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The Rug Company takes a higher road of craftsmanship to make sure that their designs do, in fact, last as the Sharps promise. “Crafting each rug takes four months, but they last generations because we use the same time-honoured techniques employed by artisans for hundreds of years,” Christopher says of the brand’s well-known meticulous processes, “The concept behind the company was to do the actual craft in completely the original way, so the way it was done 200 years ago, and bring contemporary design into it.”

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And their designers agree. International designer Alexandra Champalimaud reveals, “I’ve always been a big fan of craftsmanship, of the people who have an enormous passion for what they create by hand. It is the measure of times we live in – everyone is looking for something unique, something tactile.” Alexandra has created many rugs for The Rug Company with designs focusing on the effects of light and shadow and carved Indian stones.

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THE RUG COMPANY: A PASSION FOR RUGS

It may have come a long way since its 1997 founding but there’s one thing that hasn’t changed in two decades – passion for good design and good quality.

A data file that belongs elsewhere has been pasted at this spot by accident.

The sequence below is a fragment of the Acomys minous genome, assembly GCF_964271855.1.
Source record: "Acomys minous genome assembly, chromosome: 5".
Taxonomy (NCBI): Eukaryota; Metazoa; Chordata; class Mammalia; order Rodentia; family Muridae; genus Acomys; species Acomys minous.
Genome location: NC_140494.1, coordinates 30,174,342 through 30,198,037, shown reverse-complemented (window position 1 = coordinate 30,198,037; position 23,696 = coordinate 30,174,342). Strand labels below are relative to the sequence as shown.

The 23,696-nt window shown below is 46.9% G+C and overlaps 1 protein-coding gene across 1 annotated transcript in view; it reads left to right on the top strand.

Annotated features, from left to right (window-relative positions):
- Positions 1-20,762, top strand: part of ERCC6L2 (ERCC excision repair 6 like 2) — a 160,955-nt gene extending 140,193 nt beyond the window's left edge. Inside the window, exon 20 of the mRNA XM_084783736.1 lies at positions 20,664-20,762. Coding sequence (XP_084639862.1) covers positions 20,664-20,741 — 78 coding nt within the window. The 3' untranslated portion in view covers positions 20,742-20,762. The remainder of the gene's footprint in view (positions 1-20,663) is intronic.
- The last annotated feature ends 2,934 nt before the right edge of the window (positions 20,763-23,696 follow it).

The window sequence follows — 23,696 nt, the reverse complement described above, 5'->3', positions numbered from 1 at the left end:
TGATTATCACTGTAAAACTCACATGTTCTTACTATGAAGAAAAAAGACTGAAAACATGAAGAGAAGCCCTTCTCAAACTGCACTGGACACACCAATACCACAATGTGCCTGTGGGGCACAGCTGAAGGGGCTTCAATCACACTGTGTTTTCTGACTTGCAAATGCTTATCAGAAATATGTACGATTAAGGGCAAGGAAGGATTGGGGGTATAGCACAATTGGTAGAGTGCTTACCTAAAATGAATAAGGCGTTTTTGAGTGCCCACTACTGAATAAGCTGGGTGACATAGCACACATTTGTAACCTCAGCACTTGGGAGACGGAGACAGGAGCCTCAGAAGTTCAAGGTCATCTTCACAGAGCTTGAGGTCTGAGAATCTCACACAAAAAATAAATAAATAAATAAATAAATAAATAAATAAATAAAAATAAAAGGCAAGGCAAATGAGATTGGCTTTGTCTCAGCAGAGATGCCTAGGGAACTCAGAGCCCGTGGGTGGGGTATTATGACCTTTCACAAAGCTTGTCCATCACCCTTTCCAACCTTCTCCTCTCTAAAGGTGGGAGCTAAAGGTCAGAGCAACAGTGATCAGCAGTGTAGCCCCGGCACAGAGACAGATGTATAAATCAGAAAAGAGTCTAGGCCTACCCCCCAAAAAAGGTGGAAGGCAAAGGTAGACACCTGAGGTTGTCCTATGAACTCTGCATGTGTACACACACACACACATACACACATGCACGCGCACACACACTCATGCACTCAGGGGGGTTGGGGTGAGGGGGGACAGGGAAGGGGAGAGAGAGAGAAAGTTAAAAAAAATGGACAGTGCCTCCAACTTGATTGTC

Reminiscing on the early days of the company, Christopher remembers, “We’d been travelling extensively in Asia and in the Middle East and it came really out of a passion for the product. It came out of a passion for rugs. It doesn’t really feel like work – it really does feel like it’s all part of our lives.”

The Sharp’s underlying passion has been woven into every Rug Company creation (and collaboration for that matter) since those early days and their belief that this is their life’s work is what makes them so deeply interested in every aspect of the production process, including the welfare of their craftspeople.

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THE RUG COMPANY: A BRAND FAMILY

The brand’s website explains, “Our craftspeople are at the heart of everything we do. We are proud to support the craftsmanship of Nepal and are pleased to champion a beautiful heritage which is in danger of extinction. Nepal’s long and proud tradition of Tibetan weaving enables us to create rugs of unparalleled quality and beauty. We are the biggest importer of rugs from Nepal, making a vital contribution to the Nepalese economy and providing sustainable employment to a large number of people.”

It is rare, these days, that such a company exists – a company which is more concerned with honouring techniques of the past as well as the experienced hands which use them. But it is that rarity which makes The Rug Company’s pieces so remarkable.

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THE RUG COMPANY: THE LEGACY

With all it has achieved, it’s hard to imagine that The Rug Company could have any goals left untouched but the brand’s founders do hope for one thing. “What we’d really like is, in 50 [or] 100 years from now, people look back on this period and feel that the rugs we’re creating now were iconic,” hopes Christopher. At this stage, 50 years seems like much too far off – the rugs have achieved iconic status even now.